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Galvanizing is one of the most widely used to methods for protecting metal from corrosion. It involves applying a thin coating of zinc to a thicker base metal, helping to shield it from the surrounding environment. The next time you are in your car, take a look at the street signs and lamp posts you pass. A large number of them will have a mute, silver color on them. That "silver" is actually the coating of zinc.
Quite simply, galvanizing a metal gives it anti-corrosion properties. Without the protective zinc coating, the metal would remain exposed to the elements and potentially oxidize and corrode much faster. Galvanized Steel is a cost effective alternative to using materials such as austenitic stainless steel or aluminum in order to prevent corrosion.
How Does It Work?
Galvanizing can protect metal is a number of ways. Firstly, it creates a protective coating that shields the metal from the surrounding environment. The layer of zinc prevents water and moisture and other elements in the air from corroding the steel underneath. Should the zinc coating be scratched deep enough, the metal would become exposed and susceptible to corrosion.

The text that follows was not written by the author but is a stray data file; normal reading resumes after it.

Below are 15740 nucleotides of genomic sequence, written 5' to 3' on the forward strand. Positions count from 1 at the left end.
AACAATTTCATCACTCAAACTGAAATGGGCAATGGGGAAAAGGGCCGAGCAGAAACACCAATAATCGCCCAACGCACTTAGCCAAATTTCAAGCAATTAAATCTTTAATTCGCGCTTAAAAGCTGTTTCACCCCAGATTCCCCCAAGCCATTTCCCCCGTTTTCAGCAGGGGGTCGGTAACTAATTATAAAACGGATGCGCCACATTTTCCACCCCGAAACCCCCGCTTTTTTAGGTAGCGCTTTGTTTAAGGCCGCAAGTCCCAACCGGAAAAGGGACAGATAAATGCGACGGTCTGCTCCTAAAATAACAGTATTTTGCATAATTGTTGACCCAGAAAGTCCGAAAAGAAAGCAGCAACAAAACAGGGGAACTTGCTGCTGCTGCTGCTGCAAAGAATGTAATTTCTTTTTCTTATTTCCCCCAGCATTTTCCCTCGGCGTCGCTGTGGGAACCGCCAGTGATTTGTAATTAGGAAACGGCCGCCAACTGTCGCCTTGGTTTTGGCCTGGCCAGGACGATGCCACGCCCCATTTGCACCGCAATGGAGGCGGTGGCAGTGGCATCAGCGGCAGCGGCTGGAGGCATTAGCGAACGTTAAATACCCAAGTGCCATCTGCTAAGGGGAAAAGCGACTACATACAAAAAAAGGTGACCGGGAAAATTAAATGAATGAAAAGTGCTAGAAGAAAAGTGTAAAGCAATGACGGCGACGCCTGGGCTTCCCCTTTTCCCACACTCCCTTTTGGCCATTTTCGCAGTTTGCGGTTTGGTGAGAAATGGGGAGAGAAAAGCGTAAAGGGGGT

Galvanizing can also protect metal through a process called "galvanic corrosion". Galvanic corrosion occurs when two metals of a different electrochemical make up are placed into contact with one another with an electrolyte present, such as salty water. Depending on the atomic structure of the two metals, one metal is the anode and the other is the cathode. The anode corrodes more rapidly than it would by itself and the cathode corrodes at a slower pace than it would by itself. The reason zinc is used for galvanizing is because it has an affinity towards being the anode when in contact with many different types of metals. Since the zinc coating in contact with the base metal is usually the anode, it slows the corrosion of the base metal, or the cathode.
As the name implies, this method involves dipping the base metal into a molten pool of zinc. First, the base metal must be cleaned either mechanically, chemically, or both to assure a quality bond can be made between the base metal and the zinc coating. Once cleaned, the base metal is then fluxed to rid it of any residual oxides that might remain after the cleaning process. The base metal is then dipped into a liquid bath of heated zinc and a metallurgical bond is formed.
The advantages of this method are that it is economical; it can be performed quickly and to complex shapes. However, the final coating can be inconsistent relative to other galvanizing processes.